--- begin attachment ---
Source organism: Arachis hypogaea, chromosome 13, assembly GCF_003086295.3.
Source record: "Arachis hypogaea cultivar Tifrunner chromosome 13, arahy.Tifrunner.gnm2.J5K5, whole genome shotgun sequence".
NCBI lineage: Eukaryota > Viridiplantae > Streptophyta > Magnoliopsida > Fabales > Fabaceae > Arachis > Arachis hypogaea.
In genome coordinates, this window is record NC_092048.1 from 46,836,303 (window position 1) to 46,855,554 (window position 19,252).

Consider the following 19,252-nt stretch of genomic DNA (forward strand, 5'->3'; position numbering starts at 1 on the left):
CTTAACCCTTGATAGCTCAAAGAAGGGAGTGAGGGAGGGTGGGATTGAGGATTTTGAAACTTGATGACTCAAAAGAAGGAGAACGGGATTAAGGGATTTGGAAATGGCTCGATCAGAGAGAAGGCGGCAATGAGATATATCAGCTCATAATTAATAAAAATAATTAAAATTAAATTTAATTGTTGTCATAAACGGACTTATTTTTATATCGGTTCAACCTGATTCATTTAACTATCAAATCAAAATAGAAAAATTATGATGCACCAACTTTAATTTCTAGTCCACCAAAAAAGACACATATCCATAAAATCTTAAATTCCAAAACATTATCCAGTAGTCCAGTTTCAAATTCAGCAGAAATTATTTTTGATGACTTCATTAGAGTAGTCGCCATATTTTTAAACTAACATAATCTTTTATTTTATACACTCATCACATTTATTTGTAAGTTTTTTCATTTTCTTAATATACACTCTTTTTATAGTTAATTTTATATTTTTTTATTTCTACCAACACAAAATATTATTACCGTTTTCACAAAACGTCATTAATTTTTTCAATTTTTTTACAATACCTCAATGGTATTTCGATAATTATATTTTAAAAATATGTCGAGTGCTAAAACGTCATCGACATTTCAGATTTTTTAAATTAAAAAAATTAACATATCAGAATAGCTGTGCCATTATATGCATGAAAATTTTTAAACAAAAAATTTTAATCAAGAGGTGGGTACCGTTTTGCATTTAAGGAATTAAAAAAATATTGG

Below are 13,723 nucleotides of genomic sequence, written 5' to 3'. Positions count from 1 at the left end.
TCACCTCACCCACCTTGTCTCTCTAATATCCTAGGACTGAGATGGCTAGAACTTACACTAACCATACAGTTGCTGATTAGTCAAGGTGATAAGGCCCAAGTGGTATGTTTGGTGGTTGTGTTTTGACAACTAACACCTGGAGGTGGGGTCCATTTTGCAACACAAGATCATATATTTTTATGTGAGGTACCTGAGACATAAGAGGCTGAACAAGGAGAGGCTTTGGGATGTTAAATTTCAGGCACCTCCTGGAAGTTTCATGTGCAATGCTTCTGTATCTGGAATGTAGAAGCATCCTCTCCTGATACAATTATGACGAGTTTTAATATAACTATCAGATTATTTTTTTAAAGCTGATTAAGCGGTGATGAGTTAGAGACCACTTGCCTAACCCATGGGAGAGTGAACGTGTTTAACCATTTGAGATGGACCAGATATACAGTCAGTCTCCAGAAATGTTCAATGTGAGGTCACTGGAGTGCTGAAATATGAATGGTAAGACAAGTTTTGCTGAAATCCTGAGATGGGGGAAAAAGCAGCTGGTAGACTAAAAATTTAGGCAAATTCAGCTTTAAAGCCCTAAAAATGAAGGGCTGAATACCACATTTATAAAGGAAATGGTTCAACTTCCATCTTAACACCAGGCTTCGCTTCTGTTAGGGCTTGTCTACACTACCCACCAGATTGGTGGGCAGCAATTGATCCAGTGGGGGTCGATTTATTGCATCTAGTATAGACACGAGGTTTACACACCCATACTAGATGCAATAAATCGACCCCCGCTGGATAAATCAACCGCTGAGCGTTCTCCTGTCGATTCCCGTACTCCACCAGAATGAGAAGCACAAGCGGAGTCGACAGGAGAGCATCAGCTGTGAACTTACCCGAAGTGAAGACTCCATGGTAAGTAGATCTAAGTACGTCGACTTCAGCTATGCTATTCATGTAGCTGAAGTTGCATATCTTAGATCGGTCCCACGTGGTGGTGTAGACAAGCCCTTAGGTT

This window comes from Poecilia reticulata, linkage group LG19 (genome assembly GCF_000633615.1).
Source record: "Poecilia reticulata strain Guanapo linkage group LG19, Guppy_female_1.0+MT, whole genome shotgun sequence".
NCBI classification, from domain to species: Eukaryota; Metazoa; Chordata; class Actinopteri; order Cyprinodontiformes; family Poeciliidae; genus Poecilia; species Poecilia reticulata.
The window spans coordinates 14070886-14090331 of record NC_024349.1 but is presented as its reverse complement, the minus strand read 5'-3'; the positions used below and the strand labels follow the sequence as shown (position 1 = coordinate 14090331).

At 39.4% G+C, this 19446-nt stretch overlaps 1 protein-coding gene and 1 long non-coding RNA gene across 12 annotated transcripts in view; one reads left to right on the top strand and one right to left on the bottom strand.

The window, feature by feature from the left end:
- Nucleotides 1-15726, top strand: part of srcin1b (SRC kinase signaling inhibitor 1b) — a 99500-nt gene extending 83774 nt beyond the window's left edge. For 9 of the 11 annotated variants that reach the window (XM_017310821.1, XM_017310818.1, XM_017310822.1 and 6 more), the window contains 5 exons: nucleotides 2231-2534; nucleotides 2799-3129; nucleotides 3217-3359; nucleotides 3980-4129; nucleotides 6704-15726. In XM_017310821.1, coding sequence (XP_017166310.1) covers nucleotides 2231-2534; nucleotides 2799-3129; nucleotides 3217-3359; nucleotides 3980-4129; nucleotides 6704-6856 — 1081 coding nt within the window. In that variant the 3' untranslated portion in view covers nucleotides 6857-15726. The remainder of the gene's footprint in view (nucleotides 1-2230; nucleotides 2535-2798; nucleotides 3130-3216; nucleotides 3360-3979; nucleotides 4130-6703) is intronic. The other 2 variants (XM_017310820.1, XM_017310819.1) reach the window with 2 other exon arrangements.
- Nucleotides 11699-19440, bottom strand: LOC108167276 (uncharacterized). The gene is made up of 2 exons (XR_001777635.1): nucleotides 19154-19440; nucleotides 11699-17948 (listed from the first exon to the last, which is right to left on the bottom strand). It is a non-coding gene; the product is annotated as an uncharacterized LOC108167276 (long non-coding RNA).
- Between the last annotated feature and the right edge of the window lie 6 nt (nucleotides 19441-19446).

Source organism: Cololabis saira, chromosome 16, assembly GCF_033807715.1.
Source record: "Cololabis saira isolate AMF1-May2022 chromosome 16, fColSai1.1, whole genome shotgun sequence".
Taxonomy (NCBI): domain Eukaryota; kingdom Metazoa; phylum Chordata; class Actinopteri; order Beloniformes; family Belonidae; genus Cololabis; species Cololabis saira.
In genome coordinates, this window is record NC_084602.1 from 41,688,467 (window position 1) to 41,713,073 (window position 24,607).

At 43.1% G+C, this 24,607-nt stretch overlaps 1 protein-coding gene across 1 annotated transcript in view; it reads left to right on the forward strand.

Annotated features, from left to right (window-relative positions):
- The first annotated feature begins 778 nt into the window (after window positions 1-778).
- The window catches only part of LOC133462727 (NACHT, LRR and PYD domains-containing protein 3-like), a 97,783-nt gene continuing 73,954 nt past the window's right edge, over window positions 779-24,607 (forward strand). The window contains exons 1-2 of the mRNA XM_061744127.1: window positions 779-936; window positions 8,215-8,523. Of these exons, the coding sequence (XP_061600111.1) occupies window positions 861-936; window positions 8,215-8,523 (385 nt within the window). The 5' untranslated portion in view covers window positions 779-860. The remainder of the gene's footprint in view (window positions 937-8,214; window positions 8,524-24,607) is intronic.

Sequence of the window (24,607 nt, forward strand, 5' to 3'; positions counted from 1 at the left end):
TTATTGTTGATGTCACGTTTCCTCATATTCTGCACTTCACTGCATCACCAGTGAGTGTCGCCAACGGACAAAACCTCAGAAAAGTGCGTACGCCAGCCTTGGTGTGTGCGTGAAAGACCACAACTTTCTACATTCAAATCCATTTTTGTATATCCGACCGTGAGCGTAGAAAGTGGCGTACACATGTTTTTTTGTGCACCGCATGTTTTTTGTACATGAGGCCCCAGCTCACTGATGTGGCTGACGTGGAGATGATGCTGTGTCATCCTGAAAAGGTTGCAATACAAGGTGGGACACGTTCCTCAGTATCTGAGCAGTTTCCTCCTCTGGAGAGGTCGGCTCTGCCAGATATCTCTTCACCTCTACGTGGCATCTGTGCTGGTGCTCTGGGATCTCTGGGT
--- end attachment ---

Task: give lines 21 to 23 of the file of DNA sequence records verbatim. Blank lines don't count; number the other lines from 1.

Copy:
In genome coordinates, this window is record NC_084602.1 from 41,688,467 (window position 1) to 41,713,073 (window position 24,607).

At 43.1% G+C, this 24,607-nt stretch overlaps 1 protein-coding gene across 1 annotated transcript in view; it reads left to right on the forward strand.

Annotated features, from left to right (window-relative positions):